I live in a condo and the man that used to live next to me had passed away and he don't have no family. How can my friend buy that condo? How does he go about it?
Just as a house is real estate, so is a condo. The deed will reflect the ownership. If it was held jointly with right of survivorship and was in the names of the man who used to live next door and someone else, it is now owned by that someone else. If it was solely in his name, that means that an estate proceeding must be done.
You say that he "don't have no family." First of all, if he executed a will, the will controls what happens to his property.
If he did not have a will, then his assets would be distributed in accordance with your state's laws of intestacy. Although it appears that he had no family, there is someone somewhere who was related to him -- a sibling, a niece of nephew, an aunt or uncle, or perhaps someone more distant.
Just because you don't know his relatives doesn't mean his relatives don't exist. If he never married and never had any children, he still is related to someone. And it may well be that someone whom he didn't even know (and perhaps someone who never even heard of him) will learn that he or she stands to inherit your neighbor's property.
You may wish to consult with a local attorney.
Good luck to you.
Michael S. Haber is a New York attorney. As such, his responses to posted inquiries, such as the one above, are limited to his understanding of law in the jurisdiction in which he practices and not to any other jurisdiction. In addition, no response to any posted inquiry should be deemed to constitute legal advice, nor to constitute the existence of an attorney/client or other contractual or fiduciary relationship, inasmuch as rendering legal advice involves the ability of the attorney to ask appropriate questions of the person seeking such advice and to thus gather appropriate information. In addition, an attorney/client relationship is formed only by specific agreement. The purpose of this answer is to provide the questioner with general information, not to outline specific legal rights and remedies.
Estate Planning Attorney
Attorney Haber gives sound advice. 1) look in public records to see how condo wad titled, 2) did your neighbor have a validly executed will for Florida probate purposes, 3) under Florida intestate laws you would see if he was married or had children. Then you see if he has siblings or if they had children. Assuming the answer to these questions is no the you look up to his parents and their descendants. So needless to say, more than likely their are some remote family members and if not than it escheats to the state. It is one of these three choices who you would buy the condo from.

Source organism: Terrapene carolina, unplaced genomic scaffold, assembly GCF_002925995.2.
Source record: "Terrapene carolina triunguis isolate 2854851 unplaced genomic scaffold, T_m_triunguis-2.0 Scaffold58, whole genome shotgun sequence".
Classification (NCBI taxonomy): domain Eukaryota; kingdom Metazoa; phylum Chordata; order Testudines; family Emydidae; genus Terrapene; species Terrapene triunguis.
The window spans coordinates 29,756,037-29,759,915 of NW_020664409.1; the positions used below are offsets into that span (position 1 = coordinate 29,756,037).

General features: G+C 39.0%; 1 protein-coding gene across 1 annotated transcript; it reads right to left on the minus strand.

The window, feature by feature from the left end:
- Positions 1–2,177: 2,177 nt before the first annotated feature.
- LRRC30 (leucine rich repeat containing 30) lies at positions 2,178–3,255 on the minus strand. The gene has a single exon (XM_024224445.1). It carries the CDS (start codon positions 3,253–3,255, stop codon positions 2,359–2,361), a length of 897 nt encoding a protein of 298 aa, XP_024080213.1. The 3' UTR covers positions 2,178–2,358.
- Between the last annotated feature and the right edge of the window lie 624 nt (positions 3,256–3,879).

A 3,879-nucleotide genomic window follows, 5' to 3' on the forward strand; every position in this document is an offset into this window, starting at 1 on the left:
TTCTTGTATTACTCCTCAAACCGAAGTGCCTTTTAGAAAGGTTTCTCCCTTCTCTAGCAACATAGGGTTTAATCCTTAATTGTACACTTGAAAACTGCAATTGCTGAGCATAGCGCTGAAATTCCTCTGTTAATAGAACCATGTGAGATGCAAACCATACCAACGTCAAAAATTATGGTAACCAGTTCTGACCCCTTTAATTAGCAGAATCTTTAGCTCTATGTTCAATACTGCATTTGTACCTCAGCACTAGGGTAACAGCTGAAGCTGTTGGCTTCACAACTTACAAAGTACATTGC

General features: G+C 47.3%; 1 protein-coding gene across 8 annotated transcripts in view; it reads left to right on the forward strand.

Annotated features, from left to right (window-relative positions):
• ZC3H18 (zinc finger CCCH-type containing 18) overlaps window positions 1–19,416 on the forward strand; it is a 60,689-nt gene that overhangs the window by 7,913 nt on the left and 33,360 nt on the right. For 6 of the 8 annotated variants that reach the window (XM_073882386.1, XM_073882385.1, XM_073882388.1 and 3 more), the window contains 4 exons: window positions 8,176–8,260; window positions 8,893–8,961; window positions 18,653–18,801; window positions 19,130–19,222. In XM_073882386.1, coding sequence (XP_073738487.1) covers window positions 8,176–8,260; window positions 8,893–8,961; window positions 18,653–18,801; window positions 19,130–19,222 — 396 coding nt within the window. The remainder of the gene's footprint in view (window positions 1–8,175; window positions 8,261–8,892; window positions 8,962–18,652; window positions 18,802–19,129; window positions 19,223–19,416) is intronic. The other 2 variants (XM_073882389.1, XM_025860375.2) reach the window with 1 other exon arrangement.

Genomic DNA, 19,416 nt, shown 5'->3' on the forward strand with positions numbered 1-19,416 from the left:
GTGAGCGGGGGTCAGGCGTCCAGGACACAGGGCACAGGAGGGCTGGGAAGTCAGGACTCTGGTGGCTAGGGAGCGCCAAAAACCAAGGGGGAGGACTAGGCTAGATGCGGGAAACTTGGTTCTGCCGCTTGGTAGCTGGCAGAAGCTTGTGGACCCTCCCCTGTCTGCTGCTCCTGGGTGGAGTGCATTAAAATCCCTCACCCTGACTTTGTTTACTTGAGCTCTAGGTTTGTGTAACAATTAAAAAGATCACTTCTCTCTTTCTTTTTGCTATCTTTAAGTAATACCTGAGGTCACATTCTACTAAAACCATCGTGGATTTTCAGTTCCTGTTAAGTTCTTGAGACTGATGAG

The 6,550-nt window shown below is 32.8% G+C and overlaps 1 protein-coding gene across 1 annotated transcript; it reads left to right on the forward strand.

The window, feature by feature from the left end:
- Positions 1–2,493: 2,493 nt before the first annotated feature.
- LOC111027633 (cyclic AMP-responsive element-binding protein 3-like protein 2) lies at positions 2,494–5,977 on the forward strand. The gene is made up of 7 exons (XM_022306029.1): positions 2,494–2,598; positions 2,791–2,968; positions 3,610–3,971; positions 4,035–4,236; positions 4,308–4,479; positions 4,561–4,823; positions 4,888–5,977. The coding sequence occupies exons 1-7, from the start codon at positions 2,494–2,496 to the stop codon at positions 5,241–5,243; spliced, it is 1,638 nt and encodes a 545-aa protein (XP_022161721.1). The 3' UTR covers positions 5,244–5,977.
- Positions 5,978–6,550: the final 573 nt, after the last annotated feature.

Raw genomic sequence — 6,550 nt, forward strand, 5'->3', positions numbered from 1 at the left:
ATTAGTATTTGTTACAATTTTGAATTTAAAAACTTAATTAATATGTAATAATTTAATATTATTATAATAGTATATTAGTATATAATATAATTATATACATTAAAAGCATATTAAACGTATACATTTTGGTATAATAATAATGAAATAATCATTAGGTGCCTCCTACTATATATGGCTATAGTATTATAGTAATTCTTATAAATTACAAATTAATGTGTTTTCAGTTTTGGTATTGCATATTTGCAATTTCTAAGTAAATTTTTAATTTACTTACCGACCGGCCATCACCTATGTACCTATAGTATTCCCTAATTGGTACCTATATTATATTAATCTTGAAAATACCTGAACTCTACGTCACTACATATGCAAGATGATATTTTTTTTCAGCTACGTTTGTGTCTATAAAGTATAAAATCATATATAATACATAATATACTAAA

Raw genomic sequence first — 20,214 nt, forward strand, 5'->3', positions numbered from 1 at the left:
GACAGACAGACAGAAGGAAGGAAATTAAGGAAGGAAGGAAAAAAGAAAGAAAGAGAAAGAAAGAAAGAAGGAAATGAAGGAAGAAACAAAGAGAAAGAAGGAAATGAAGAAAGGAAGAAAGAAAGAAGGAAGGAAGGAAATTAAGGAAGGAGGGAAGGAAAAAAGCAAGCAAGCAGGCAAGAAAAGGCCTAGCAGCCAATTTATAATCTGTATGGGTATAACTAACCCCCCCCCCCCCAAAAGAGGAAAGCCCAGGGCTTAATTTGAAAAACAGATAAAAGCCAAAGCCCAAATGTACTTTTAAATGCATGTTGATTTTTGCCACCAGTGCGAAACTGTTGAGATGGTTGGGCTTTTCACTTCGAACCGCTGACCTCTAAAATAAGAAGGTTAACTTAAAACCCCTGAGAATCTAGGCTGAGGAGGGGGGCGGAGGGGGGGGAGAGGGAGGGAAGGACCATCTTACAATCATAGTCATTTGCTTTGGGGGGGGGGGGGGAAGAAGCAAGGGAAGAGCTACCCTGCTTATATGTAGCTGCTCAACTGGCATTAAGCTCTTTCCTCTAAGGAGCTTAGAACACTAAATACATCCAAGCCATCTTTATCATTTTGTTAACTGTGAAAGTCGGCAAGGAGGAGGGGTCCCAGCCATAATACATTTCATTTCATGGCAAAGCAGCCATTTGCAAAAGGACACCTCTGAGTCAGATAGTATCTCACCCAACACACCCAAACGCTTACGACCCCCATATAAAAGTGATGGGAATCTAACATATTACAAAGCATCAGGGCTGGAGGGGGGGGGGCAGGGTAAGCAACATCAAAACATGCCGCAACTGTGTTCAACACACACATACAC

If the deceased had a will-it should be filed at the courthouse(probate department) within 10 days of death. You can go to courthouse and check public files in the county of deceased.
You can also check the county records for ownership of property and if an mortgage exists.
You can post a sign on the door of deceased stating you are interested in buying.
Consult with local attorney to give you further ideas.
The answer given does not imply that an attorney-client relationship has been established and your best course of action is to have legal representation in this matter.
I agree with both attorneys If your friend wants to be proactive he can do some investigative work, see if he can find the condo's owner, and purchase it from them. If no one is opening an estate for the deceased person this would have to be done to complete the purchase. In my 20 years of practice I once had to hire a genealogical company to track down heirs and they found them in less than 60 minutes. (In that case my 90 year old Decedent had a 94 year old sister living in another state.)
In today's economy your friend should also check the public records to see if there is a mortgage on the property and how much. I am also going to assume that no one is paying condo fees for this property since the owner died. If that continues the condo association may foreclose on the property and your friend could bid on it at that sale.
The contents of this answer should be considered friendly advice, not legal advice and the answer should not be construed to constitute an attorney-client relationship. If you'd like actual legal advice, call me at 954-567-4100. Also, if you liked this answer did, be sure to click the thumbs-up button